1. CS 6210 - Advanced Operating Systems
Just finished the 2021 spring semester of the course: CS 6210 - AOS: Advanced Operating Systems. Let me review the course contents and my thoughts :)
2. Course Contents
It was a fun fact that Microkernel was believed to be very slow based on Mach’s paper, but actually, it can perform much better! While Mach’s microkernel requires about 900 processor cycles for border crossing, it actually performed with only 123 processor cycles if it is created with the aim of the performance.
It covers two major virtualizations: Full Virtualization and Para Virtualization. How does the OS manage the page tables for each OS? Shadow page table? How can it execute the efficient mapping? How does it manage the memory allocation to each VM? Those questions will be answered in the lecture.
Various architectures such as Shared memory machines, SMP architecture, and DSM: Distributed Shared Memory are covered. The memory consistency models and hardware cache coherence (write-invalidate, write-update, etc) are also the topics here.
Another important topic is Synchronization. Spinlock, Spin locks with Delay, Ticket Lock, Array-based queueing lock (ABQL), Linked list based queueing lock are all covered. After the lecture, you can understand the pros and cons of each of them.
Barrier synchronization also has a variety of algorithms. It includes the Sense reversing barrier, Tree barrier, MCS Tree barrier, Tournament barrier , and Dissemination barrier.
Lightweight RPC reduces the overhead by creating the shared memory called A-stack. It can make the RPC cheap.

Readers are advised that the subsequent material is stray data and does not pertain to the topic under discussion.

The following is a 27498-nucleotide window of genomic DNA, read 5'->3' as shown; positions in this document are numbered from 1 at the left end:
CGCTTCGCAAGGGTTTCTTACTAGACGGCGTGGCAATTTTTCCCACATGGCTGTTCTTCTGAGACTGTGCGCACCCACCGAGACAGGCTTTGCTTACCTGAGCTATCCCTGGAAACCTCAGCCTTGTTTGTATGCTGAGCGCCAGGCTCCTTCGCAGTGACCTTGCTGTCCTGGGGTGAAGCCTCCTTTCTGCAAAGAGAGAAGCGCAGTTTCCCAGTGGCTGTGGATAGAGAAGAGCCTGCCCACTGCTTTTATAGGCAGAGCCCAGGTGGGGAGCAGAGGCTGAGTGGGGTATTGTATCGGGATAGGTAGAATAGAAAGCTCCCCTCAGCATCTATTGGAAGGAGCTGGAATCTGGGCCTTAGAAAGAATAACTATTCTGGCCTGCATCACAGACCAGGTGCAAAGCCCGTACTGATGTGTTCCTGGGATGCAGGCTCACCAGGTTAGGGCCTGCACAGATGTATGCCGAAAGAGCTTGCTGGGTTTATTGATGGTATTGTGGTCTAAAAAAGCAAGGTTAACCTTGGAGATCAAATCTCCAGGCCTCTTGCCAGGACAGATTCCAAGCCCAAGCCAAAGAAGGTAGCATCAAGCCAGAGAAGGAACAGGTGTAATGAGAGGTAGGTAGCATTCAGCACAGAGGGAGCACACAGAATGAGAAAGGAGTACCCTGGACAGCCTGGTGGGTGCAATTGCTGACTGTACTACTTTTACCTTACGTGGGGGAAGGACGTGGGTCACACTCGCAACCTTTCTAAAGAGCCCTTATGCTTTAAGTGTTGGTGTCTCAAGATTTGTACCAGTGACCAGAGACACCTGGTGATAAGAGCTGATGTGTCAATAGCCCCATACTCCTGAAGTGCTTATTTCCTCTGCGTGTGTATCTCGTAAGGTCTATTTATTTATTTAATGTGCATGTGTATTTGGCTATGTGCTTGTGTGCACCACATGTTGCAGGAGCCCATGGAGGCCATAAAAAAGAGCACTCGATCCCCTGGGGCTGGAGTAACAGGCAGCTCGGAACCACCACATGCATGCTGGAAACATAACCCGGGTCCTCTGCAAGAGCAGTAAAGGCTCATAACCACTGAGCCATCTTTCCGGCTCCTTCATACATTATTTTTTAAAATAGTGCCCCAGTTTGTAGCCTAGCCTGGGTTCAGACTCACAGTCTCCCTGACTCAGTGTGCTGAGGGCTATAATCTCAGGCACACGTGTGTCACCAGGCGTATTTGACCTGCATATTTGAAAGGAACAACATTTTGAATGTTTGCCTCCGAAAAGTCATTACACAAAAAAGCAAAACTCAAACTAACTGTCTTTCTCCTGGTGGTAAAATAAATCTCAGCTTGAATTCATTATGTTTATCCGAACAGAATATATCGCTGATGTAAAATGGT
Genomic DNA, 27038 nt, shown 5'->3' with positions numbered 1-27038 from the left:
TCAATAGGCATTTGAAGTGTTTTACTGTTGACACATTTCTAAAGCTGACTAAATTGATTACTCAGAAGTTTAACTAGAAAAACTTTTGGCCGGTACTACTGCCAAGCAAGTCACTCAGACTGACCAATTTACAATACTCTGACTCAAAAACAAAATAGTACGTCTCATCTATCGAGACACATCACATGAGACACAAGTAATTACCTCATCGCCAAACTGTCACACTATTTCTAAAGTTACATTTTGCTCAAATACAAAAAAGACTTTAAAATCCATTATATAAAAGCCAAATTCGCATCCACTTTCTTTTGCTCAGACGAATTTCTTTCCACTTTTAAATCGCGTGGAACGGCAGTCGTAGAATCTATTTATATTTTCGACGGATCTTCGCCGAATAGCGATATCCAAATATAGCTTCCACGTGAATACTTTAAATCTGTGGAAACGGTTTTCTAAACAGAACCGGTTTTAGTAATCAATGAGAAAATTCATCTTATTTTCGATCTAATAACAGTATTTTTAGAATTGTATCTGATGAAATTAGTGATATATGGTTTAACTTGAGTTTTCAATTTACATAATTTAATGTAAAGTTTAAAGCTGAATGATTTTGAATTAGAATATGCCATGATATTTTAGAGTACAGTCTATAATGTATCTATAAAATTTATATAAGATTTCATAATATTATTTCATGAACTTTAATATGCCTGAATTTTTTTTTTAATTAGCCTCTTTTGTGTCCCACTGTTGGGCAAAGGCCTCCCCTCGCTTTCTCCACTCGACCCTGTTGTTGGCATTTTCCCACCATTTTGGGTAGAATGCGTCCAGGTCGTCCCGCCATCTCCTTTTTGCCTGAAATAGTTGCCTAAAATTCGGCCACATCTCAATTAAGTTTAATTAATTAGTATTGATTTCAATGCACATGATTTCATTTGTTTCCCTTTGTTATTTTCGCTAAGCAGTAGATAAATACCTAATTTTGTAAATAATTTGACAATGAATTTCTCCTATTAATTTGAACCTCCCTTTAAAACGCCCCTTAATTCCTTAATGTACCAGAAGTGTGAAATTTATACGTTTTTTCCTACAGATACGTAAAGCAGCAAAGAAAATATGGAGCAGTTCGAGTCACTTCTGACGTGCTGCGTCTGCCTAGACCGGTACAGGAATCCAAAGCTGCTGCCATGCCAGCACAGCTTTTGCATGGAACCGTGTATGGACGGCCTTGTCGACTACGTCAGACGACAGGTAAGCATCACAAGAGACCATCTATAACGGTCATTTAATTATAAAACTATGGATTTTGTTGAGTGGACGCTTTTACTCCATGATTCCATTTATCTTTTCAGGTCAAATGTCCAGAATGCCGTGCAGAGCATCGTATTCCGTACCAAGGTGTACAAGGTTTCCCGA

When you need to synchronize among the distributed servers, you can consider Lamport’s distributed mutual exclusion algorithm.
Also, it covers the latency limits: how we can reduce the latency in terms of RPC. The concept of Active Network is quite similar to the SDN: Software Defined Network.
- GMS: How can we use peer memory for paging across LAN?
- DSM: Can we make the cluster appear like a shared memory machine?
- DFS: How to use cluster memory for cooperative caching of files?
Failures and Recovery
- LRVM (Lightweight Recoverable Virtual Memory): Persistent memory layer in support of system services
- RioVista: Performance-conscious design of persistent memory
- Quicksilver: Making recovery a first-class citizen in OS design
- System issues in giant scale services (Lessons from Giant-Scale Services)
- MapReduce: Programming models for apps working on Big data
- CDN: Content Distribution Networks. Distributed Hash Table, Coral Approach
- Security and authentication using a private key infrastructure
3. Tests & Projects
For the projects, it has a total of 4 projects:
- Project 1: Virtual Machine Scheduling in KVM
- Project 2: Barrier Synchronization
- Project 3: Distributed Service using gRPC
- Project 4: Implement MapReduce Framework
All of them are quite hard and time-consuming. But you’ll get what you put in. I recommend starting the project as soon as possible.
It has total 3 tests: test 1, test 2, test 3 (Final). Something very different from the other courses is that the test questions are published before the test. Furthermore, it is allowed to discuss the answers among students. So, basically, preparing the answers and memorize them, and output during the test. Opinions are divided about this style of test.
It was definitely the toughest but greatest course! I am very impressed that Professor Kishore is very involved in the course. He held the office hour 1 hour every week and asked a lot of questions during the office hour. It helped us to understand.
Finally, I could earn A! 🎉 I gained more than 90% score for both tests & projects, but the generous grading helped me a lot. What I can say is, if you put in hard work, you will get a good score.
I’d definitely recommend this course to anyone interested in the operating system!